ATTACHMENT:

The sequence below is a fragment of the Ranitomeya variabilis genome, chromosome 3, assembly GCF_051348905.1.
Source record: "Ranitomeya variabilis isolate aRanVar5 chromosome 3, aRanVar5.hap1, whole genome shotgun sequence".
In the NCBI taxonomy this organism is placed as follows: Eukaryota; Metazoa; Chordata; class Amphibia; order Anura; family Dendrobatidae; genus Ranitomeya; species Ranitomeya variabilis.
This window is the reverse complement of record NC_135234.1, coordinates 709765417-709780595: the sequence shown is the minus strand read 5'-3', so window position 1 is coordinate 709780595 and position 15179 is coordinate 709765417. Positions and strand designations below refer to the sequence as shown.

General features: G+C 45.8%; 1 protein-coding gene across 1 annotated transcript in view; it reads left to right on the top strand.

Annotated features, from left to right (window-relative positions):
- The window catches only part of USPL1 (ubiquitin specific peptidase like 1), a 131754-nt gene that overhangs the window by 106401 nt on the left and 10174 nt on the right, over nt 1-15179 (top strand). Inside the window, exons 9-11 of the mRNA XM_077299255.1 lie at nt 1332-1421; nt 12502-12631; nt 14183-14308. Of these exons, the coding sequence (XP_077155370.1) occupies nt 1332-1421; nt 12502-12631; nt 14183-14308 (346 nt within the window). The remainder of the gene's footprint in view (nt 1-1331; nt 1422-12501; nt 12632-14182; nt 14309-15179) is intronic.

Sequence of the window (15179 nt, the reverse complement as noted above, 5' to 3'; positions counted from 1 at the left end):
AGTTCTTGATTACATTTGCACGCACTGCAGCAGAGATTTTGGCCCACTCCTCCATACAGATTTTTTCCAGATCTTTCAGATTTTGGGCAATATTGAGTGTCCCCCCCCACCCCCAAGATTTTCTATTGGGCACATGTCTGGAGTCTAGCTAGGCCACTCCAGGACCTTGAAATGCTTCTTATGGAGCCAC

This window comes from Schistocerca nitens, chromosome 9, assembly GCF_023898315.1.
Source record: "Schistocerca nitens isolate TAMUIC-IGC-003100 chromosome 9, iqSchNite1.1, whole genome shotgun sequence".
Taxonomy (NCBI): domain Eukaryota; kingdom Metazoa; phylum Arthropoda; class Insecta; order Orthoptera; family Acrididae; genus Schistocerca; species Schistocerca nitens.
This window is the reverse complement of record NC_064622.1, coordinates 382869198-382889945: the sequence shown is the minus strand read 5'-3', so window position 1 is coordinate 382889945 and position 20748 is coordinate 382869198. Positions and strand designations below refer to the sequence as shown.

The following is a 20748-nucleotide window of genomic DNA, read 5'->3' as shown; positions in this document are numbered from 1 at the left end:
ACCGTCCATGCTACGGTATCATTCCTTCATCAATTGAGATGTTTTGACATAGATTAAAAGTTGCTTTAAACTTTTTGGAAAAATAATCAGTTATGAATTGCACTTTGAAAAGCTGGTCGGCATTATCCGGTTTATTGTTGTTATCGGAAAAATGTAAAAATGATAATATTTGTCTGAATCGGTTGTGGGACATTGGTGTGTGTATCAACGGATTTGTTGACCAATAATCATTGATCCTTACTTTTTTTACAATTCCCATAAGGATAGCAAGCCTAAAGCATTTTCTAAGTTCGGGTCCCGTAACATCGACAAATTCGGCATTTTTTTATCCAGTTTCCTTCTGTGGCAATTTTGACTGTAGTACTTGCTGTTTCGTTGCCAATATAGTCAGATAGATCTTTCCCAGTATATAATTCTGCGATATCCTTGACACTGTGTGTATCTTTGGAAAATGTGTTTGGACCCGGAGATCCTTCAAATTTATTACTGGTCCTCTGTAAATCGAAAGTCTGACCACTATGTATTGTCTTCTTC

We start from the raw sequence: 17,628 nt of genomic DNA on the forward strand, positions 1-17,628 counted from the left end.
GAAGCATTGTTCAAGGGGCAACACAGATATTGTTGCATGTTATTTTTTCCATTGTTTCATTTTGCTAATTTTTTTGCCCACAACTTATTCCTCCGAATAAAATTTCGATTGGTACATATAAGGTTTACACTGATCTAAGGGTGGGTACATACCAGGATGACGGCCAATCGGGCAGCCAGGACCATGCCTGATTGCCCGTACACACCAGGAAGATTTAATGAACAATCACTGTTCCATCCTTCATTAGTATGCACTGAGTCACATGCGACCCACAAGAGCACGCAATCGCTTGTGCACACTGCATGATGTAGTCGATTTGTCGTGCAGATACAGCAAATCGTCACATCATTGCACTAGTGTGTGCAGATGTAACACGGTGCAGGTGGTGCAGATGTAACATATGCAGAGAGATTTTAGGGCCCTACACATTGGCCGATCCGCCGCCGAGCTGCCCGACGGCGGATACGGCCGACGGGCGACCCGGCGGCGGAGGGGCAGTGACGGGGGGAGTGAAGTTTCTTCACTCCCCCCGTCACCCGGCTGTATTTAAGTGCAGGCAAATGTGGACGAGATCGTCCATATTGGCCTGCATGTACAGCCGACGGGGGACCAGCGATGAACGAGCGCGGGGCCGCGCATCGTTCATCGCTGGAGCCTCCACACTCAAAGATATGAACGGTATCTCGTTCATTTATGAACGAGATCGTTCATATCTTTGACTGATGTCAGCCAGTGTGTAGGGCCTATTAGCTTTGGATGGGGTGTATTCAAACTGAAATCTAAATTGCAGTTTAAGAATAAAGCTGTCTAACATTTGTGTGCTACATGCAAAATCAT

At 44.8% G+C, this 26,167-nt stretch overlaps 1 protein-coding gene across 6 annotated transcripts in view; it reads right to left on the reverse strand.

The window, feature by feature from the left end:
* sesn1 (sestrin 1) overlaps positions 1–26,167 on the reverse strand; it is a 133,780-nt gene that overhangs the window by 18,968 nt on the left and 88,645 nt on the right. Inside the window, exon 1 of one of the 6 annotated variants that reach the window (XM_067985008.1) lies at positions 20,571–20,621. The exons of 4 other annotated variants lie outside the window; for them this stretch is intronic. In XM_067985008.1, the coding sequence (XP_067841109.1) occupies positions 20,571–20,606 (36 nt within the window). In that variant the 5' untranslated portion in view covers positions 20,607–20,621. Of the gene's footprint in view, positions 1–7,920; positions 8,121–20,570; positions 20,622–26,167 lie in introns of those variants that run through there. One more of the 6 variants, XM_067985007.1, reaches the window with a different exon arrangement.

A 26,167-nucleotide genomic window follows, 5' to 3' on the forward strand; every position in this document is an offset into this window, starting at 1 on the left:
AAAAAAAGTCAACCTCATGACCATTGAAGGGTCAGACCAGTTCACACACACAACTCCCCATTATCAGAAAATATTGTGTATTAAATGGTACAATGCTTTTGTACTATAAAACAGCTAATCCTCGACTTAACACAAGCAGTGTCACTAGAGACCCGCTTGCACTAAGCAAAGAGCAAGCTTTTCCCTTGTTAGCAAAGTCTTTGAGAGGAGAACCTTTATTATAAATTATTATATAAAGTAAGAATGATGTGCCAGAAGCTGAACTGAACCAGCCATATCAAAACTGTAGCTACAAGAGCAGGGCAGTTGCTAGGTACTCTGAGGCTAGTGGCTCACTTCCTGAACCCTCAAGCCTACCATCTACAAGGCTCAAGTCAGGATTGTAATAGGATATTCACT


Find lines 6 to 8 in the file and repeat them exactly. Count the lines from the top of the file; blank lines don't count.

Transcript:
Annotated features, from left to right (window-relative positions):
- The window catches only part of USPL1 (ubiquitin specific peptidase like 1), a 131754-nt gene that overhangs the window by 106401 nt on the left and 10174 nt on the right, over nt 1-15179 (top strand). Inside the window, exons 9-11 of the mRNA XM_077299255.1 lie at nt 1332-1421; nt 12502-12631; nt 14183-14308. Of these exons, the coding sequence (XP_077155370.1) occupies nt 1332-1421; nt 12502-12631; nt 14183-14308 (346 nt within the window). The remainder of the gene's footprint in view (nt 1-1331; nt 1422-12501; nt 12632-14182; nt 14309-15179) is intronic.

Sequence of the window (15179 nt, the reverse complement as noted above, 5' to 3'; positions counted from 1 at the left end):